The Lawyer Asia Pacific 150 is the only research report to provide a ranking of the top 100 independent local firms and top 50 global firms in the region. The report offers critical review of some of the fastest growing firms and their strategies, a country-by-country guide to leading legal advisers and legal services market trends, plus exclusive insight into the current business development opportunities in the Asia Pacific. Read more
This year, The Lawyer’s annual ranking of the largest UK law firms by turnover is available as an interactive, digital benchmarking tool. For the first time this will allow you to manipulate each data set against the metrics of your choice.
The World Bank is pumping $21.6m (£11.67m) into Azerbaijan's judicial system after it emerged that petroleum multinationals and other international companies have little faith in the local judges.
Indeed, the bank has noted that only 5 per cent of businesses in the oil-rich country use its courts, compared with 30 per cent in Western and Central Europe. The bank blamed a shortage of trained judges and "dilapidated facilities".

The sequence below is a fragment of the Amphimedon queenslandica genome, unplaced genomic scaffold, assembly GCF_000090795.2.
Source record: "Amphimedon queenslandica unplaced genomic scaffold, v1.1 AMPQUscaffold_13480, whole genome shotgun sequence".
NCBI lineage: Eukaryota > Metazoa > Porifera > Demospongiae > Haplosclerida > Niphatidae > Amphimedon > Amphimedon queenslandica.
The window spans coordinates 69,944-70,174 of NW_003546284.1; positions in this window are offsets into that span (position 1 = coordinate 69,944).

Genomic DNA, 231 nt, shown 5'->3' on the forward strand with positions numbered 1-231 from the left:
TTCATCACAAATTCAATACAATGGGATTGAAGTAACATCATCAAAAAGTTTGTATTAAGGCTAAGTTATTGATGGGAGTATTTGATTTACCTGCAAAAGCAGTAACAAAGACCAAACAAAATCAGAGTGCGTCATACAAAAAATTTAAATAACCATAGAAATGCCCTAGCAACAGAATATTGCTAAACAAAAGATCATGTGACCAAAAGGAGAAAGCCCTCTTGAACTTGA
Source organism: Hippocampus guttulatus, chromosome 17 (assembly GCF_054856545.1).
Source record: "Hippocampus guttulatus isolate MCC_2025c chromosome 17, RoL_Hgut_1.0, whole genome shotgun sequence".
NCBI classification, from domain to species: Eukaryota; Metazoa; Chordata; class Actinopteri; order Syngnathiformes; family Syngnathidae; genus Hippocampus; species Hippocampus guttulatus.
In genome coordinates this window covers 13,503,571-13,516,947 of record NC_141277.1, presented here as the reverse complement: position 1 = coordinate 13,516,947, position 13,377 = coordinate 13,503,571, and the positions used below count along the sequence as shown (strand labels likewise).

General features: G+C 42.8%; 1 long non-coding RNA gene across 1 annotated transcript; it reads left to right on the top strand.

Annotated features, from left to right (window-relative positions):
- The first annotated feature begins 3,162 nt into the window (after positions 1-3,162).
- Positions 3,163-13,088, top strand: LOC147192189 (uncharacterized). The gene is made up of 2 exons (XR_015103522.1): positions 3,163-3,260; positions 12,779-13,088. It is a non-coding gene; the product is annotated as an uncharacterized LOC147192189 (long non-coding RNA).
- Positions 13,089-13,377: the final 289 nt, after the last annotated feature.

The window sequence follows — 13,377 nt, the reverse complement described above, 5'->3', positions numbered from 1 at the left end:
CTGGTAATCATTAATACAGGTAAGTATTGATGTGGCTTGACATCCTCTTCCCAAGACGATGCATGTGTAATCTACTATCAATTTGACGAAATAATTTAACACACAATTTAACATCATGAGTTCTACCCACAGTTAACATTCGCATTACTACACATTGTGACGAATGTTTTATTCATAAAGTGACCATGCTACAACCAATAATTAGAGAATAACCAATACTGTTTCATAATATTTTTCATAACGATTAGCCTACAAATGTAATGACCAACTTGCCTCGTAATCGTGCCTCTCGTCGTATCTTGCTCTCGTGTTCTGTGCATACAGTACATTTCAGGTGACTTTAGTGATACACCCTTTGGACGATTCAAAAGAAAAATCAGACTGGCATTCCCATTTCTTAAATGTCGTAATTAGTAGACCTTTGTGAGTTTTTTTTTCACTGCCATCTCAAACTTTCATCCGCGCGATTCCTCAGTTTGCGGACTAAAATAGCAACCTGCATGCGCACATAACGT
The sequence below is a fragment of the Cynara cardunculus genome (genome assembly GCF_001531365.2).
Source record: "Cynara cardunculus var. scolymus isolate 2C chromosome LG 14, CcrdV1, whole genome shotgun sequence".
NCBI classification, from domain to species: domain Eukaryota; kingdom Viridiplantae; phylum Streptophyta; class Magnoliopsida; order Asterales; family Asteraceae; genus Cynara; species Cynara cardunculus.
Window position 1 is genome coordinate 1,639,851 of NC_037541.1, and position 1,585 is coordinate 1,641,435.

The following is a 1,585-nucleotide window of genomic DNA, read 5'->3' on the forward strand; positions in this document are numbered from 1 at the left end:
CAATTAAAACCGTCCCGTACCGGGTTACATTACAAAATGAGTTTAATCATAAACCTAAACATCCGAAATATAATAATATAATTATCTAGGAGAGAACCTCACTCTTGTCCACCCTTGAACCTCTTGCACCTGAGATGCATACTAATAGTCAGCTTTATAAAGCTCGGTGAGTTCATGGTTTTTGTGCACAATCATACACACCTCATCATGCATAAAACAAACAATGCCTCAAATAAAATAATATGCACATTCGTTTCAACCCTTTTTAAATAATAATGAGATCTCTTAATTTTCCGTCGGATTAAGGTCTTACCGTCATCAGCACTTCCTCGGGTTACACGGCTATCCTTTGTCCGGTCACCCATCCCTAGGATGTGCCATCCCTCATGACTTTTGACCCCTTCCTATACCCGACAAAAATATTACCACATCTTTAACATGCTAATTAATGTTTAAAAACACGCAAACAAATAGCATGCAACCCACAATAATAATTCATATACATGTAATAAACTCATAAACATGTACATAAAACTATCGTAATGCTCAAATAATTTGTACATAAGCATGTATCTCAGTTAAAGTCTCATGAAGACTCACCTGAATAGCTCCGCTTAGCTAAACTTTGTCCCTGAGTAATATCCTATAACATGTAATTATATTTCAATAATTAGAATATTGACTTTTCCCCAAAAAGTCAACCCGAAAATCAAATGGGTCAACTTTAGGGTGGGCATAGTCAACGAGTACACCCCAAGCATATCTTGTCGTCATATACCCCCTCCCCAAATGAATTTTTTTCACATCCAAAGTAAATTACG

The proposed reforms, which have been welcomed by the bank, include "constitutional provisions to support judicial independence" and "improvements in judicial personnel management", along with the "selection of new judges through a transparent and competitive new examination process".
The World Bank's money will help to fund computerised judicial management systems and IT training, the renovation of court buildings, judge and other court staff training and improving access to registries and notaries.